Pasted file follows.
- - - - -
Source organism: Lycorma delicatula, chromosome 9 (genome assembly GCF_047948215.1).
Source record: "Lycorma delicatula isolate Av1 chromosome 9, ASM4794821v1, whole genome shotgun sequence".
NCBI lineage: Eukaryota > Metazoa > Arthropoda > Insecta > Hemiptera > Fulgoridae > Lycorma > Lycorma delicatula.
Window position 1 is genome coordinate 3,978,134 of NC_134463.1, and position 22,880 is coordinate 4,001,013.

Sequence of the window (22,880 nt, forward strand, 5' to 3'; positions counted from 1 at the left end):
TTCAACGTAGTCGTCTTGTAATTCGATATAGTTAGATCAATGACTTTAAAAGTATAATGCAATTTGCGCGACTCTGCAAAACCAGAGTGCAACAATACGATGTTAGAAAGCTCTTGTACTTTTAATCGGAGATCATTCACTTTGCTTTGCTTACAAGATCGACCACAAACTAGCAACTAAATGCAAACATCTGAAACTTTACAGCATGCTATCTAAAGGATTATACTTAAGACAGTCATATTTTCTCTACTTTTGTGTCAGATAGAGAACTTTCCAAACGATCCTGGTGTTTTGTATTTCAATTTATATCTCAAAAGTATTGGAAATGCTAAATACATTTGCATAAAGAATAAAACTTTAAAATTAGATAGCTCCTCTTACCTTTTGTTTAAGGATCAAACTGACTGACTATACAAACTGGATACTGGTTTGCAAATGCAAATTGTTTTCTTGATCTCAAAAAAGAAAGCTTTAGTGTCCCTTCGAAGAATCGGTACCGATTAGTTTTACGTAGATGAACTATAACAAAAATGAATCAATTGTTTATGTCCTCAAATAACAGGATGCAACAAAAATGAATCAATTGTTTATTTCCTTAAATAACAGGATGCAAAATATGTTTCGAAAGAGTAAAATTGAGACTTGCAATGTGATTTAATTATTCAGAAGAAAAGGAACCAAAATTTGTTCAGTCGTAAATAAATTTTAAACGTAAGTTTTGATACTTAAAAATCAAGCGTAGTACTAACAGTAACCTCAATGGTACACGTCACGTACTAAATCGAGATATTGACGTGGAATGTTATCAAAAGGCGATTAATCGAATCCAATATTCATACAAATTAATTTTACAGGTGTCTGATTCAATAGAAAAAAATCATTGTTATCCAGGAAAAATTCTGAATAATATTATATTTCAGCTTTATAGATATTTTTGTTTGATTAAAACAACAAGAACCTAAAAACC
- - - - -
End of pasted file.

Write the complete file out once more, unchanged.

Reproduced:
Source organism: Lycorma delicatula, chromosome 9 (genome assembly GCF_047948215.1).
Source record: "Lycorma delicatula isolate Av1 chromosome 9, ASM4794821v1, whole genome shotgun sequence".
NCBI lineage: Eukaryota > Metazoa > Arthropoda > Insecta > Hemiptera > Fulgoridae > Lycorma > Lycorma delicatula.
Window position 1 is genome coordinate 3,978,134 of NC_134463.1, and position 22,880 is coordinate 4,001,013.

Sequence of the window (22,880 nt, forward strand, 5' to 3'; positions counted from 1 at the left end):
TTCAACGTAGTCGTCTTGTAATTCGATATAGTTAGATCAATGACTTTAAAAGTATAATGCAATTTGCGCGACTCTGCAAAACCAGAGTGCAACAATACGATGTTAGAAAGCTCTTGTACTTTTAATCGGAGATCATTCACTTTGCTTTGCTTACAAGATCGACCACAAACTAGCAACTAAATGCAAACATCTGAAACTTTACAGCATGCTATCTAAAGGATTATACTTAAGACAGTCATATTTTCTCTACTTTTGTGTCAGATAGAGAACTTTCCAAACGATCCTGGTGTTTTGTATTTCAATTTATATCTCAAAAGTATTGGAAATGCTAAATACATTTGCATAAAGAATAAAACTTTAAAATTAGATAGCTCCTCTTACCTTTTGTTTAAGGATCAAACTGACTGACTATACAAACTGGATACTGGTTTGCAAATGCAAATTGTTTTCTTGATCTCAAAAAAGAAAGCTTTAGTGTCCCTTCGAAGAATCGGTACCGATTAGTTTTACGTAGATGAACTATAACAAAAATGAATCAATTGTTTATGTCCTCAAATAACAGGATGCAACAAAAATGAATCAATTGTTTATTTCCTTAAATAACAGGATGCAAAATATGTTTCGAAAGAGTAAAATTGAGACTTGCAATGTGATTTAATTATTCAGAAGAAAAGGAACCAAAATTTGTTCAGTCGTAAATAAATTTTAAACGTAAGTTTTGATACTTAAAAATCAAGCGTAGTACTAACAGTAACCTCAATGGTACACGTCACGTACTAAATCGAGATATTGACGTGGAATGTTATCAAAAGGCGATTAATCGAATCCAATATTCATACAAATTAATTTTACAGGTGTCTGATTCAATAGAAAAAAATCATTGTTATCCAGGAAAAATTCTGAATAATATTATATTTCAGCTTTATAGATATTTTTGTTTGATTAAAACAACAAGAACCTAAAAACC